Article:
(Reuters) -- Group of Seven foreign ministers on Friday said they were "deeply concerned" with the humanitarian toll from "Russia's continuing strikes" against Ukraine's civilian population and added they will hold accountable those responsible for war crimes.
"We reemphasize that indiscriminate attacks are prohibited by international humanitarian law. We will hold accountable those responsible for war crimes, including indiscriminate use of weapons against civilians," G-7 foreign ministers said in a joint statement released by the U.S. State Department.
The foreign ministers of Canada, France, Germany, Italy, Japan, UK, and the U.S. also urged Russia to stop attacks in the "vicinity of Ukraine's nuclear power plants."
Russian forces in Ukraine seized Europe's biggest nuclear power plant on Friday in an assault that caused alarm around the world and that Washington said had risked catastrophe, although officials said later that the facility was now safe.
The G-7 foreign ministers also added their countries will continue to impose further sanctions in response to Russian aggression, which they said has been enabled by Belarus.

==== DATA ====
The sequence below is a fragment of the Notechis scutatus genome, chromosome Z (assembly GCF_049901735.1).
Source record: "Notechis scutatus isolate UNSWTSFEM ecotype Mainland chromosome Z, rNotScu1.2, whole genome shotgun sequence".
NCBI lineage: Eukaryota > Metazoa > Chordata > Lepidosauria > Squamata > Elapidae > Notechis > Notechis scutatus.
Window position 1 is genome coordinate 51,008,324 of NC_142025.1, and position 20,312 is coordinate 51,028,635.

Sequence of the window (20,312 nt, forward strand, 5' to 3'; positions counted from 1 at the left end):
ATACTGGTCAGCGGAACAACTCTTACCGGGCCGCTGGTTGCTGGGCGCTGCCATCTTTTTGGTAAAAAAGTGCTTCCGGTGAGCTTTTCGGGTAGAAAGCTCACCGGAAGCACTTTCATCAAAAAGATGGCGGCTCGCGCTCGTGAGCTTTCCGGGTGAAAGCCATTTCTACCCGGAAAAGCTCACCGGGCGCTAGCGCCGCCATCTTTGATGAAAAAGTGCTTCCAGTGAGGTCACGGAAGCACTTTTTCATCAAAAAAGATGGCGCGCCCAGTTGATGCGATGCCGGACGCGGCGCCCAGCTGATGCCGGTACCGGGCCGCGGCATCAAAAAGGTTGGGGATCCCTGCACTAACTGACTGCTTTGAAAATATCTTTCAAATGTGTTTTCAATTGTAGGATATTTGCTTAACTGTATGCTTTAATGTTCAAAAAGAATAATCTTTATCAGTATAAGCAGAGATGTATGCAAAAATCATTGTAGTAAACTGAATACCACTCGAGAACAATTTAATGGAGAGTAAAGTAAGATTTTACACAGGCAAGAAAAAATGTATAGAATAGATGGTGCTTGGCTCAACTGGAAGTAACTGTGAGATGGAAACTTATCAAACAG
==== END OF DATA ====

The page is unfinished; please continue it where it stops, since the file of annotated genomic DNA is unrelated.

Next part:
"President Putin, and his government and supporters, and the Lukashenka regime, bear full responsibility for the economic and social consequences of these sanctions", said the joint statement of G-7 foreign ministers.
Russia's invasion of Ukraine last week drew almost universal worldwide condemnation and Western countries imposed heavy sanctions in an effort to squeeze the Russian economy.
The G-7 countries also committed to increasing humanitarian support for Ukraine. U.S. Secretary of State Antony Blinken met NATO Secretary General Jens Stoltenberg and European Council President Charles Michel in Brussels, urging NATO allies and partners to provide Ukraine with equipment and supplies to deal with Russia's invasion.